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Alabama Medical Marijuana Coalition/Facebook
Co-Presidents Ron Crumpton, left, and Chris Butts of the Alabama Medical Marijuana Coalition

Eighteen states now allow the use of marijuana for medical purposes, and a movement is afoot in Alabama to make it the 19th. Next Wednesday, November 14, a public hearing will be held in the Alabama State House on the medicinal use of cannabis.

Rep. Jim McClendon of Springville, who chairs the House Health Committee, said the hearing won’t be specifically about House Bill 2, a bill that will be before the January session of the Legislature which would legalize medical marijuana. The hearing is, however, a chance for medicinal cannabis proponents to educate legislators about the medical benefits of the herb.

Alabama Medical Marijuana Coalition/Facebook
Ron Crumpton, left, and the Alabama Medical Marijuana Coalition (AMMJC) travels the state attending public events and drumming up support for medical marijuana. This shot was taken at the 2012 Boll Weevil Festival in Enterprise.

Years of hard work by the Alabama Medical Marijuana Coalition (AMMJC) is starting to pay off.

House Bill 2, The Alabama Medical Marijuana Patients’ Rights Act, is scheduled for a pre-session meeting before the Alabama House Health Committee next month, with experts on medicinal cannabis invited to speak.

“Rep. McClendon is having a meeting of the Health Committee to hear proponents and opponents of Medical Marijuana, November 14, 2012 at 1:00 p.m. in the Joint Briefing Room,” Committee Clerk Mary Ruth Davis emailed bill sponsor Rep. Patricia Todd on Tuesday.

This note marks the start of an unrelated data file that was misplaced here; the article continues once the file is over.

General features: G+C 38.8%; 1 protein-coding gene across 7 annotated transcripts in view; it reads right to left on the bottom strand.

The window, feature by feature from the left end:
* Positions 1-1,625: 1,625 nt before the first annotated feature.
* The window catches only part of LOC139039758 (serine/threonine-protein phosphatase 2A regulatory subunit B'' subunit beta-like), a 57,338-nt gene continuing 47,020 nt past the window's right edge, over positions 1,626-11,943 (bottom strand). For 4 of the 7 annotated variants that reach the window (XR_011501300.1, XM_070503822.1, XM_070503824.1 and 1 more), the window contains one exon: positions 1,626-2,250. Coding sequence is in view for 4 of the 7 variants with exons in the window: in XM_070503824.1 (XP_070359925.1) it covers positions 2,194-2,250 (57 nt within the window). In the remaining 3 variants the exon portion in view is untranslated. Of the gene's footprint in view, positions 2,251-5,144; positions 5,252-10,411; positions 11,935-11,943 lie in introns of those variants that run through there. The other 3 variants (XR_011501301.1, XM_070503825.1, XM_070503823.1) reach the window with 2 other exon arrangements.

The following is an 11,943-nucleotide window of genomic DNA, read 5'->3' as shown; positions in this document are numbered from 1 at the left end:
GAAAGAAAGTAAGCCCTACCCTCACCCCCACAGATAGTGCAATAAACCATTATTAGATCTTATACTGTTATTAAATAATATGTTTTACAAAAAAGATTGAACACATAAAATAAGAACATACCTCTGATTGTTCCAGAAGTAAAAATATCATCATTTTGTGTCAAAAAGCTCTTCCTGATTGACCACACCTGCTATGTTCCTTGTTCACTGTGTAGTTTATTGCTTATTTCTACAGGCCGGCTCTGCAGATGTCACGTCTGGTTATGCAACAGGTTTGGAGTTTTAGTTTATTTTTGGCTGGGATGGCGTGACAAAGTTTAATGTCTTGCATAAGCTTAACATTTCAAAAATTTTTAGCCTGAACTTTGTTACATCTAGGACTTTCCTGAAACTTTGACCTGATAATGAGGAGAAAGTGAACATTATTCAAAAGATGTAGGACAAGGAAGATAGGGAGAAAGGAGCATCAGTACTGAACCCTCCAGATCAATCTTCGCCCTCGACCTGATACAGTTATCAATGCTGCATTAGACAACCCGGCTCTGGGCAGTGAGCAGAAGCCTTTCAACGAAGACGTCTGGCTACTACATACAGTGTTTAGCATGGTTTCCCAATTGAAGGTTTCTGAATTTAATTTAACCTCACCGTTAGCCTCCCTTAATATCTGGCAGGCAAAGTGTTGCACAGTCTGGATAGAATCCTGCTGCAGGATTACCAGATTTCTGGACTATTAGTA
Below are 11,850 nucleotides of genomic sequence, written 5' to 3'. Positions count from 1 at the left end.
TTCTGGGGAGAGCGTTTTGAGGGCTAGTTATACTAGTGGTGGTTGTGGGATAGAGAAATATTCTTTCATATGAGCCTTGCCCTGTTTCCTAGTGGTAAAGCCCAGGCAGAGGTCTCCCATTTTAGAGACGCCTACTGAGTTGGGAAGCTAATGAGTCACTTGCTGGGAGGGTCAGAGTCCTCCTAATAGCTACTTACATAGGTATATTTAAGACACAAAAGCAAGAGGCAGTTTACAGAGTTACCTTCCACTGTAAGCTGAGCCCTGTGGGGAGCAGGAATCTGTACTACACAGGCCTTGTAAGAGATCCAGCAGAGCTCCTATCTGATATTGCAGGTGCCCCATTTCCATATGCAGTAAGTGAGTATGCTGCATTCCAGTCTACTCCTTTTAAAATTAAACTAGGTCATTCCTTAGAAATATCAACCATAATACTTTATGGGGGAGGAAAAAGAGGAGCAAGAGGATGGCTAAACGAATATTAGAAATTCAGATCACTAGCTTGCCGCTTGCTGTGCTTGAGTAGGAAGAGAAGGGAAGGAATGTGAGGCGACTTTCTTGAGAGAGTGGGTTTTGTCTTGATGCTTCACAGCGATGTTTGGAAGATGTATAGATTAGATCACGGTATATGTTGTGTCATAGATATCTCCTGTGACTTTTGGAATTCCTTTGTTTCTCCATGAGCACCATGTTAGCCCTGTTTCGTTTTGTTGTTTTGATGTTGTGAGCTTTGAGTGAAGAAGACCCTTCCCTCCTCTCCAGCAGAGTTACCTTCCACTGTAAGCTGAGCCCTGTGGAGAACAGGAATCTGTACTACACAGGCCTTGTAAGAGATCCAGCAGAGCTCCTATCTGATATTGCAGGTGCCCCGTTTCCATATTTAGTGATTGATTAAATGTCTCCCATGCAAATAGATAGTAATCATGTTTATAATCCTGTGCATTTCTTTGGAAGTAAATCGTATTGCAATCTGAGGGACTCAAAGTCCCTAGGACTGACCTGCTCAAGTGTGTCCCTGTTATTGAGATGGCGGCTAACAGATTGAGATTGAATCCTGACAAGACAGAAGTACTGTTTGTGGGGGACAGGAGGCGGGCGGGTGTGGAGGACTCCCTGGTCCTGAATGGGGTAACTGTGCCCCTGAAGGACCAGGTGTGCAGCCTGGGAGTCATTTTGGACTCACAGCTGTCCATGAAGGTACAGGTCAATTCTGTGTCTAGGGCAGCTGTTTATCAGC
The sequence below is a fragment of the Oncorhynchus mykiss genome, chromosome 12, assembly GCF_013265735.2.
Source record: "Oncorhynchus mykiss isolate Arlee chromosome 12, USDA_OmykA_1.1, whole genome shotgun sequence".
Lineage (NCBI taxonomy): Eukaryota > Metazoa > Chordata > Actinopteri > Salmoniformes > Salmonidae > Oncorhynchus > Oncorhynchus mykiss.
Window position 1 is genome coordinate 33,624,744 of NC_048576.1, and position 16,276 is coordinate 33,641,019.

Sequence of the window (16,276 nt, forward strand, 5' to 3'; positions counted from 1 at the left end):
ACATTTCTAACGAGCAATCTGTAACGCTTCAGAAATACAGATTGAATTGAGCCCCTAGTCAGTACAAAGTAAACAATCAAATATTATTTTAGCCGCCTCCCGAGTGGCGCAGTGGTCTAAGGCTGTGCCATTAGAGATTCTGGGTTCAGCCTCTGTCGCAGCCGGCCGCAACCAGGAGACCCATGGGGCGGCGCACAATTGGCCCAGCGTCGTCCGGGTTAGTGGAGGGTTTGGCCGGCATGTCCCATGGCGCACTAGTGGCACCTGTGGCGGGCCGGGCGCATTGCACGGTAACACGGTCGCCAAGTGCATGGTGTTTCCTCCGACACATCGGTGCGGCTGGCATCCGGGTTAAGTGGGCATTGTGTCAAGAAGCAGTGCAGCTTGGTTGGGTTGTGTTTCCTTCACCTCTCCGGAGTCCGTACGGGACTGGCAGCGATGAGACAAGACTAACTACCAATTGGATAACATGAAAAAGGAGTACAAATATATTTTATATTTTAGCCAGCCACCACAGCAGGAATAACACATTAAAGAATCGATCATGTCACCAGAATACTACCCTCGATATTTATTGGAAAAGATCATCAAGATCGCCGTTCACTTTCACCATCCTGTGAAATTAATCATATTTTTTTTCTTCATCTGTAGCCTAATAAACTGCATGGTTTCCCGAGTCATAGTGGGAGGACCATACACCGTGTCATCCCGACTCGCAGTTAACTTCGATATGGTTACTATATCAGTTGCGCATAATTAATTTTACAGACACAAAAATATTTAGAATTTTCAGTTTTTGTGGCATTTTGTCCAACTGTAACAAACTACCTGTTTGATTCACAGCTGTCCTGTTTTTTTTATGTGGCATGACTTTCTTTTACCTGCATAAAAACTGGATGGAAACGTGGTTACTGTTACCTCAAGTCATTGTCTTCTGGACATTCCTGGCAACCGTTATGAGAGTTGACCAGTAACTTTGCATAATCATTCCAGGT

According to Ron Crumpton, co-president of AMMJC, Rep. McClendon told Rep. Todd that testimony on HB 2 will not be limited unless it gets redundant.

Graphic: AMMJC

​When my sister in Alabama suffers severe nausea due to a major stroke she had last year, she’s not allowed to use the most effective medication. In fact, if she did that, she could be put in jail.

You see, Lynda can’t use medical marijuana — even though it works better than any of the harsh pharmaceuticals her doctor prescribes — because it’s very much against the law in Alabama.
That could all be changing soon, thanks to the Alabama Medical Marijuana Coalition (AMMJC), which, just two months after its founding, on Thursday announced that the Alabama Medical Marijuana Patient’s Rights Act will be introduced in the next session of the Alabama Legislature.

Graphic: AMMJC

​Some folks just won’t take me seriously when I tell them that Alabama stands a good chance to become the first state in the Deep South to legalize medical marijuana. I can only conclude they are so skeptical because they don’t realize how determined — and, OK, I’ll say it —  how stubborn Alabama people can be. (Yes, I grew up there.)

On Saturday I got to meet meet with the Alabama Medical Marijuana Coalition at their very first gathering, held at beautiful Smith Lake Park near Cullman. I came out of that meeting more convinced than ever that the Heart of Dixie is going to surprise a lot of political observers by recognizing the rights of medical cannabis patients, and that this will happen a lot sooner than many people expect.
The reason for this seemingly unlikely scenario is what could be described as an alliance on this issue between liberal-leaning Democrats and libertarian Republicans, two groups which can agree that the government should allow seriously ill medicinal cannabis patients to use the doctor-recommended medicine which works best for them.